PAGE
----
Caring for Dental Implants

Below is a guide on how to properly care for dental implants.

Implants restore normal chewing ability despite tooth loss. Implant-supported dentures are not only firmly anchored but also result in aesthetic and long-lasting restorations. Whether you benefit from your dental implants for a lifetime, however, also depends on you: only through thorough care will your implants remain intact.

Bacteria: risk for implants and general health

The metabolic products of bacteria can attack not only teeth but also implants. Germs can settle between the implant and the gums, invading the body from there, and in the worst-case increase the risk of stroke, heart attack, and diabetes. To fight the bacteria, the body reacts with gum and bone inflammation. This also endangers the stability of the implant. You can prevent this by maintaining your implants well.

Toothbrush, toothpaste and dental floss

To thoroughly remove bacteria it is best to spend two to three minutes twice a day on your oral hygiene, in order to maintain your implants properly at home. Although the care of teeth and dentures is similar, implants have some special features that you should consider. Meanwhile, there is a wide range of dental care products that unsettle some patients. The range of toothbrushes alone has multiplied in recent years, above all due to the large selection of electric toothbrushes. Although good results can be achieved even with soft manual toothbrushes, electric toothbrushes have proven to be advantageous in many tests thanks to the fast rotation of the brush head and the low-pressure application — even with implants.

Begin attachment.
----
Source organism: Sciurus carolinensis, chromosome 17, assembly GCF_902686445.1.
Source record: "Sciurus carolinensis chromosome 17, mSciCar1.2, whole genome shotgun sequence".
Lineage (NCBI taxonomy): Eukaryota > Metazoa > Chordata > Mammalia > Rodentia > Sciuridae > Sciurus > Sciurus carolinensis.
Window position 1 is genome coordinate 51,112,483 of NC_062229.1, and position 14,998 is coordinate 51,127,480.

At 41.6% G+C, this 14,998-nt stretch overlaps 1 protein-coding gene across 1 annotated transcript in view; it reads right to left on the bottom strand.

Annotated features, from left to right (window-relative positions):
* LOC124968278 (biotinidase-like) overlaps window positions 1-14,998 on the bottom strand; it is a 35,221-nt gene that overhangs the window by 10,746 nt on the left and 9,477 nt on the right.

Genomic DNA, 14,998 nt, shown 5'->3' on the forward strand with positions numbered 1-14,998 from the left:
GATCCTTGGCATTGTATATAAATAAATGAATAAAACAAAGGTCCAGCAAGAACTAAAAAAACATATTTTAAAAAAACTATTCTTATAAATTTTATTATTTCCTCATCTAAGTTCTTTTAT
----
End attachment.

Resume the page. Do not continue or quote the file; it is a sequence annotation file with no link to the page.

When choosing the right toothpaste, gels without overly abrasive particles are recommended as they do not threaten to reduce the gums around the implants. In order to remove bacteria from the interdental area, dental floss should be used. For implants, there are special products: so-called “superfloss” differs from other products with a stiffened end and a fluffy middle part, thus ensuring more thorough cleaning of the implant restoration. For larger spaces, interdental brushes are also ideal. They should ideally be made without metal to protect the implant material.

We will also give you tips for your individual dental and implant care because we know the specifics of your teeth and your individual risk of periodontitis.

You can check yourself whether your efforts bear fruit: it’s a bad sign if you discover deposits on the implants, the gums look dark red or begin to bleed. Bacteria may already be in the process of damaging your teeth and implants. Visiting us will ensure that we can examine you and possibly recommend a professional implant cleaning to improve your oral hygiene.

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Lecturer of the Academy of Practice and Science

Implantologist certified by the German Society for Implantology (DGI)

Specialist certified by the General Dental Council and the German Society of Prosthodontics and Dental Materials

Fellow of the Royal Society of Medicine

Registered Specialist with the General Dental Council

All-on-4® Competence Center

University lecturer at the Christian-Albrechts-University at Kiel, Germany

Certified training centre for Implantology (DGI)

European Association for Osseointegration

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Wimpole Street Dental Clinic
  • 55 Wimpole Street
  • Marylebone
  • London
  • W1G 8YL
  • T.020 3745 7455

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